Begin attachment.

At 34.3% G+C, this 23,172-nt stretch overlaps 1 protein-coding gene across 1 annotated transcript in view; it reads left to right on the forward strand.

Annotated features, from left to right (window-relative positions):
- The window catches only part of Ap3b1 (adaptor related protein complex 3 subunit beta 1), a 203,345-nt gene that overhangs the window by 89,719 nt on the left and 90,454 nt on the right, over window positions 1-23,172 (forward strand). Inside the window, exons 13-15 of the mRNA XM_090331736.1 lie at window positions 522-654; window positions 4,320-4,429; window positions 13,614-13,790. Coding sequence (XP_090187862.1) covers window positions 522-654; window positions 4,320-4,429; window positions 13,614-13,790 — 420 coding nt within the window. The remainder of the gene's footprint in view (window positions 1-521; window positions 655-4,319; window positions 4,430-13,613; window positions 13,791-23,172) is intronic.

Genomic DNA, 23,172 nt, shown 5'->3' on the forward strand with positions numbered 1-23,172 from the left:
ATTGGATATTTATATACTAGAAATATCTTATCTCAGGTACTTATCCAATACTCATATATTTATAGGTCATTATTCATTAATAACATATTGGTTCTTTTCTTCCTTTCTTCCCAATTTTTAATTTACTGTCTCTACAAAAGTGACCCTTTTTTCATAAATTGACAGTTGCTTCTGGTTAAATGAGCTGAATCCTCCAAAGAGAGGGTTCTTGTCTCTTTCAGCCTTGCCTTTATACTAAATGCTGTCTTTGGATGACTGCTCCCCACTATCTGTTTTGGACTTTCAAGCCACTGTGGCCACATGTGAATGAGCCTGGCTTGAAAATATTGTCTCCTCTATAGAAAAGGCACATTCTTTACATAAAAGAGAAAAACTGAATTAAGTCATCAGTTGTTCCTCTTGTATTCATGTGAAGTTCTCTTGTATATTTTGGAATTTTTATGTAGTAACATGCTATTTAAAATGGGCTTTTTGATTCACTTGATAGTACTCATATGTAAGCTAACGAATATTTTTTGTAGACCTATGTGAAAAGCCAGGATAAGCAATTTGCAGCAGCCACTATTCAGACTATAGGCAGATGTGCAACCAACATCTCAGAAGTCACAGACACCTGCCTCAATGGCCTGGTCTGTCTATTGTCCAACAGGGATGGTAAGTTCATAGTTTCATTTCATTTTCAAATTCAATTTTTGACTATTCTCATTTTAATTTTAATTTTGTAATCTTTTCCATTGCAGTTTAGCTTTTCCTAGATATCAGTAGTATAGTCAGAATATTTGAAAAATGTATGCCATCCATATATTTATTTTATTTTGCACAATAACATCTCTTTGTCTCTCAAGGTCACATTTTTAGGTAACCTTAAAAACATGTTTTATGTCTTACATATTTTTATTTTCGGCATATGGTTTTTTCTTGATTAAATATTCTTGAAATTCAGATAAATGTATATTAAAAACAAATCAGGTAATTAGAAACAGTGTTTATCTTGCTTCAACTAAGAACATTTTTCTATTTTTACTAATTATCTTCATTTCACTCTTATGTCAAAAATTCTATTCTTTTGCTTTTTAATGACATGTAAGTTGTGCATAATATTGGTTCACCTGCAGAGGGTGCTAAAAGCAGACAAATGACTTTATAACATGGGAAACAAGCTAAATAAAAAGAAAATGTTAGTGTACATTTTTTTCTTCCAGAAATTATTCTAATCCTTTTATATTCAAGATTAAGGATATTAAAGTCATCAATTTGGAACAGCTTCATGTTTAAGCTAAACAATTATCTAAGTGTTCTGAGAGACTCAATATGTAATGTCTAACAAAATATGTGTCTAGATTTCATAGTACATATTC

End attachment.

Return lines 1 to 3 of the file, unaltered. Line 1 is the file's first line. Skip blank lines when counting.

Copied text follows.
At 34.3% G+C, this 23,172-nt stretch overlaps 1 protein-coding gene across 1 annotated transcript in view; it reads left to right on the forward strand.

Annotated features, from left to right (window-relative positions):
- The window catches only part of Ap3b1 (adaptor related protein complex 3 subunit beta 1), a 203,345-nt gene that overhangs the window by 89,719 nt on the left and 90,454 nt on the right, over window positions 1-23,172 (forward strand). Inside the window, exons 13-15 of the mRNA XM_090331736.1 lie at window positions 522-654; window positions 4,320-4,429; window positions 13,614-13,790. Coding sequence (XP_090187862.1) covers window positions 522-654; window positions 4,320-4,429; window positions 13,614-13,790 — 420 coding nt within the window. The remainder of the gene's footprint in view (window positions 1-521; window positions 655-4,319; window positions 4,430-13,613; window positions 13,791-23,172) is intronic.